One of the biggest worries for industry bosses will be the fall in British numbers, down by a quarter in March.

Spain's biggest origin market is reeling from one of the worst economic crises in Europe and the weak pound makes euro zone countries such as Spain more expensive, and competitors like Turkey, Croatia and Egypt more attractive.

Lobby group Exceltur said 100,000 jobs in the industry will have been lost by next month compared to May 2008 -- the last time tourist numbers here rose. Spain's unemployment rate is already the highest in the OECD at around one in six workers.

"The crisis has affected us a great deal," said Exceltur Vice President Jose Luis Zoreda, adding that foreign visits would fall 6 percent and hotel stays by 8.1 percent in 2009.

A price war raging across the hotel, car rental and transport sectors was savaging profits as businesses scrap for custom, he said.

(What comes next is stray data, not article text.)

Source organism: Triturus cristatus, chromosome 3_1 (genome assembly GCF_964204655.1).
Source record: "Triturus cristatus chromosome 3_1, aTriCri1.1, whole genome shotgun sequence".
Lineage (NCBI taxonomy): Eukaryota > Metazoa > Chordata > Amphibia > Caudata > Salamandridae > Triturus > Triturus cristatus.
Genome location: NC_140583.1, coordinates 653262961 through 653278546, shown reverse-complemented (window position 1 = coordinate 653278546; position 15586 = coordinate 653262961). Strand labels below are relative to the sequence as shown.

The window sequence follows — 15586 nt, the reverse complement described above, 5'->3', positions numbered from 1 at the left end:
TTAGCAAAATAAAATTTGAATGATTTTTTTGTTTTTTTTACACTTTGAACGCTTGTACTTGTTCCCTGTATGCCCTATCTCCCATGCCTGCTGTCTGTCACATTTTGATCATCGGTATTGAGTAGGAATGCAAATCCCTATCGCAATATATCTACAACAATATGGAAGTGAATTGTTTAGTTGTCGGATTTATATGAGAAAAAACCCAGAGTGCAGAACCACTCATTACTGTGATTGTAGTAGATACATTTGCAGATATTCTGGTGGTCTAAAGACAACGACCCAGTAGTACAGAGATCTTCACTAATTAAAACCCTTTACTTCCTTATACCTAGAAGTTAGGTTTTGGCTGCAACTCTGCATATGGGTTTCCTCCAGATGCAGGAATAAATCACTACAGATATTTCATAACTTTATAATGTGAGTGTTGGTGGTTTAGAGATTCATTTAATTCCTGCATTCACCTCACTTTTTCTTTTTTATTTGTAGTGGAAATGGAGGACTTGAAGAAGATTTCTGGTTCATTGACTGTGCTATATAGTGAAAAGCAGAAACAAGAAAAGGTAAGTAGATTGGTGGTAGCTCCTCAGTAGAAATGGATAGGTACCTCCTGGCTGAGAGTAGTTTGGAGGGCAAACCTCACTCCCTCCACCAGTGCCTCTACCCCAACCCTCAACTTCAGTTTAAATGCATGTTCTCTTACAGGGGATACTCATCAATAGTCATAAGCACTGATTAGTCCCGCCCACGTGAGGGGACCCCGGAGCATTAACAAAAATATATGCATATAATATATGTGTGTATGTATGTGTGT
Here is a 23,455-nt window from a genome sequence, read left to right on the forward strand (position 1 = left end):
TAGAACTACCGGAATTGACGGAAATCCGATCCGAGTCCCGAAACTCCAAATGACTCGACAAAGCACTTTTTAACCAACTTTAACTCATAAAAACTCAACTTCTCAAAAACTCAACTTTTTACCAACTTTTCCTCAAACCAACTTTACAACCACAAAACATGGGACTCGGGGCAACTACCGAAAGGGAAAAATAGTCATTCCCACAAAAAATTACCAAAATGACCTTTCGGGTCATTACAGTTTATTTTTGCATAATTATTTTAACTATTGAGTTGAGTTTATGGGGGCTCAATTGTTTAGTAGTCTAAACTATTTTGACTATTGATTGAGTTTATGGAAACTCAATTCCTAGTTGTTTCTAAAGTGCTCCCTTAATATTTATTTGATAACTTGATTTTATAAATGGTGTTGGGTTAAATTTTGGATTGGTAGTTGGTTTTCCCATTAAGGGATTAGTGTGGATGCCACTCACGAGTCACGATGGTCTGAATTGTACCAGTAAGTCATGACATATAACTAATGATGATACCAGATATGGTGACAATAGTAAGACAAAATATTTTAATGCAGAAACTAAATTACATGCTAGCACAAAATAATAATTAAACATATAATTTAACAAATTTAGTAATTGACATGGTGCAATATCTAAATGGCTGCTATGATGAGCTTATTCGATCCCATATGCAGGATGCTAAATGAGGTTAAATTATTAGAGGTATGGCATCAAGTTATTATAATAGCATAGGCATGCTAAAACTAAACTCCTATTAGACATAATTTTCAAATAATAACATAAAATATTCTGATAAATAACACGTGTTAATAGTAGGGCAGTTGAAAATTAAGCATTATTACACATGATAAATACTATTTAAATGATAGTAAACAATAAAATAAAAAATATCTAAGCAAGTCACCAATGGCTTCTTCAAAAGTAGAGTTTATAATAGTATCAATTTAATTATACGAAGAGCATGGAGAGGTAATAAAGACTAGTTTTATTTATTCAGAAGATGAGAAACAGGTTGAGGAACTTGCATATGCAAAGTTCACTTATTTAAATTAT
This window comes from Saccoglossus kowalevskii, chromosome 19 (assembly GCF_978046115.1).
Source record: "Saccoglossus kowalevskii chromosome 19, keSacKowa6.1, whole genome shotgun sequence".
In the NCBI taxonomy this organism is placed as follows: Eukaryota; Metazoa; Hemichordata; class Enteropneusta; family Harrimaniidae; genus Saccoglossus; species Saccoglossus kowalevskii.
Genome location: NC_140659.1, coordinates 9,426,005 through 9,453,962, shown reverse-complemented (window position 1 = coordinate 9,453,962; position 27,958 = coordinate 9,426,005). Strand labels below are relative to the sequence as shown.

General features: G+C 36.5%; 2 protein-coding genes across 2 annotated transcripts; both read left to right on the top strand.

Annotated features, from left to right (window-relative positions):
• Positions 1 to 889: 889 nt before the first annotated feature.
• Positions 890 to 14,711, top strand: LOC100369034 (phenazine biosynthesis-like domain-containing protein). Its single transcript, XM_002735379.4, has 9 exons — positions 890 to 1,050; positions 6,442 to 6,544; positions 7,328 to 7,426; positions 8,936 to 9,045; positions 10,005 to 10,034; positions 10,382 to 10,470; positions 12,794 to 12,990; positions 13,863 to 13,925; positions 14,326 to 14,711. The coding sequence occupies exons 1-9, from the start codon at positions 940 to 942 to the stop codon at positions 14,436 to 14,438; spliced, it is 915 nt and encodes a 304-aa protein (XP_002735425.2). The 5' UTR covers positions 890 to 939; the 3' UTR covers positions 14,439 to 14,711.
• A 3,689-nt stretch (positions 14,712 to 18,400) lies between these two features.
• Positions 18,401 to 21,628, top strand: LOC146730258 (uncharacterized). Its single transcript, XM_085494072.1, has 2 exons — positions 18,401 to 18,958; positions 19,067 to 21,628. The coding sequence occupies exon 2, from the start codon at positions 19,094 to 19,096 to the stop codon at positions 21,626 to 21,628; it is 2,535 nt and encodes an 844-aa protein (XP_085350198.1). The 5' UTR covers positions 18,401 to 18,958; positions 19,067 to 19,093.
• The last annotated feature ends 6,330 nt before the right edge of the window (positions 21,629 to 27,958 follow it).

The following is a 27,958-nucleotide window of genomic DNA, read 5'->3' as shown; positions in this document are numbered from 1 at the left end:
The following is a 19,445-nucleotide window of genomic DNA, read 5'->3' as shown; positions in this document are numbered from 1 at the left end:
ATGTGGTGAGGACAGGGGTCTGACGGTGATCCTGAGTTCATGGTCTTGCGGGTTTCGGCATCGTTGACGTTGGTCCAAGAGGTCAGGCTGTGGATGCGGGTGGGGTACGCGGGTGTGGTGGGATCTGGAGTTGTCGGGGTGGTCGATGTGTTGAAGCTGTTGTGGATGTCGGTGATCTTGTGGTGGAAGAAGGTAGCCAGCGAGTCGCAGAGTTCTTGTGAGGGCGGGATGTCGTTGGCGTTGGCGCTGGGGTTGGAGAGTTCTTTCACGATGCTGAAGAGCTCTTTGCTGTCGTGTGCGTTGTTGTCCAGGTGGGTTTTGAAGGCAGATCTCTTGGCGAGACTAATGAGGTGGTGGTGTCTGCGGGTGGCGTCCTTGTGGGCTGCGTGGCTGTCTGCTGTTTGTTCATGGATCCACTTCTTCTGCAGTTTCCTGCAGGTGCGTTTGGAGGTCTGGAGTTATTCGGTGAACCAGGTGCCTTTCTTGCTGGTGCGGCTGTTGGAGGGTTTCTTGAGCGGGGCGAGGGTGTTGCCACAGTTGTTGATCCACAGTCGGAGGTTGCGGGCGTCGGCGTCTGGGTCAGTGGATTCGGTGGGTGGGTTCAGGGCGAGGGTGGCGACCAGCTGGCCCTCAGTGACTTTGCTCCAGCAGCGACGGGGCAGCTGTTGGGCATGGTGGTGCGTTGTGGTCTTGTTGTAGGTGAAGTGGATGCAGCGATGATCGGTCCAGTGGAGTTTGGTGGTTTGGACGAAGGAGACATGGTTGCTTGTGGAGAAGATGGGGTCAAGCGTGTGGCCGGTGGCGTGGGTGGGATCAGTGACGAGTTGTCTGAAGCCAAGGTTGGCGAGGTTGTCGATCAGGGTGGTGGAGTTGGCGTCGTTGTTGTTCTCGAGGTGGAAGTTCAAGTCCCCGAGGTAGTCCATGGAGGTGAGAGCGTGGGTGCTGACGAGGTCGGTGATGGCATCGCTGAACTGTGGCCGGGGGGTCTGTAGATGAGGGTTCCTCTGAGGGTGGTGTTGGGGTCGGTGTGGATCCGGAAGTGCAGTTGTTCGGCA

"Profits have fallen across the board and with great intensity," he said, adding that 42 percent of businesses were now loss making, and forecasting a 6.4 percent drop in sector income this year. (Reporting by Ben Harding; editing by Stephen Nisbet)

Source: Reuters



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Expats exploit loophole on homes overseas
16 April 2009

 British expats living in some of the most sun-drenched retirement hotspots around Europe have been using EU law to make sure they get every penny of their UK benefits this winter. An article in the People newspaper this week has revealed that up to £14million in winter fuel payments have been claimed by people living overseas permanently.

 
It appears that more than 27,000 people living in Spain have claimed the winter fuel payment this year when average winter temperatures on the Costa del Sol are 14 degrees C.
 
The allowance of up to £400 per household is available to all British pensioners, and in line with other payments from the state, can be collected in any other EU country. Taxpayers groups have condemned the payments, saying they should be used for the benefit of the needy in Britain, where one of the harshest winters in recent years has just passed.